Spectator on facebook

Spectator on facebook

STV gets a new boss

THE PUBLIC service television broadcaster Slovak Television (STV) has a new general manager: Štefan Nižňanský. Nižňanský is STV's fourteenth general manager since 1989. He was the second director appointed by the STV Council, the authority which is elected by parliament to oversee the public broadcaster.

Man on a mission: Slovak Television's new general director Štefan Nižňanský, who was elected on April 16. The former communist-era journalist and news anchor fills a post which has been vacant since last December.(Source: SITA)

THE PUBLIC service television broadcaster Slovak Television (STV) has a new general manager: Štefan Nižňanský. Nižňanský is STV's fourteenth general manager since 1989. He was the second director appointed by the STV Council, the authority which is elected by parliament to oversee the public broadcaster.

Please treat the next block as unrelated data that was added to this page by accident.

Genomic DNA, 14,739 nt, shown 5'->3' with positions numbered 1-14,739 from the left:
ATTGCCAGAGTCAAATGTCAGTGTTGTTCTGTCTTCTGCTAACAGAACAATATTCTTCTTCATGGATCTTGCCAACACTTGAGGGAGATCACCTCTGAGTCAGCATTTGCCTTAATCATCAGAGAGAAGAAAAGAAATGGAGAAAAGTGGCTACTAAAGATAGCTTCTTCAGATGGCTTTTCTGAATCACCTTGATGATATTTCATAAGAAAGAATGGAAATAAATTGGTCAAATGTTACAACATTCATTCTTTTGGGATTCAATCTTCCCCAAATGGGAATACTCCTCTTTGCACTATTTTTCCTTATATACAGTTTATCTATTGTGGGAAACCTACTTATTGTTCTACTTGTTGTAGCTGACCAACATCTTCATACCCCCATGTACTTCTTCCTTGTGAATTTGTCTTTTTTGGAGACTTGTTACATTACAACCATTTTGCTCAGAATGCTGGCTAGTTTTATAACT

"I applied as someone who is ready to help STV professionally to achieve something," Nižňanský told the SITA newswire.

The STV Council elected Nižňanský to fill a post that has been vacant since December 1, 2007, when former manager Radim Hreha was sacked. Under Hreha's management several reporters left the news department citing political pressure and interventions by the management as the reason for their departure.

The vice-chairman of the STV Council Peter Malec said that it will be crucial for Nižňanský's stewardship whom he picks to work in his executive team. For Malec the good news is that STV finally has a director again.

"It's a positive sign that STV has a new head after four months," Malec told The Slovak Spectator.

The day after he was elected, Nižňanský rejected statements implying that he was a placeman for the largest coalition party, Smer.

"This is a slur on my candidacy," Nižňanský told the Hospodárske Noviny financial daily. "Today in Slovakia, people are assessed in a more complex way, not only based on political bubbles. It is a kind of political folklore."

In the project that Nižňanský handed in to the STV Council as part of his bid for the position, he said he would turn STV into "a creative authors' workshop". He also said he would revive original productions at STV.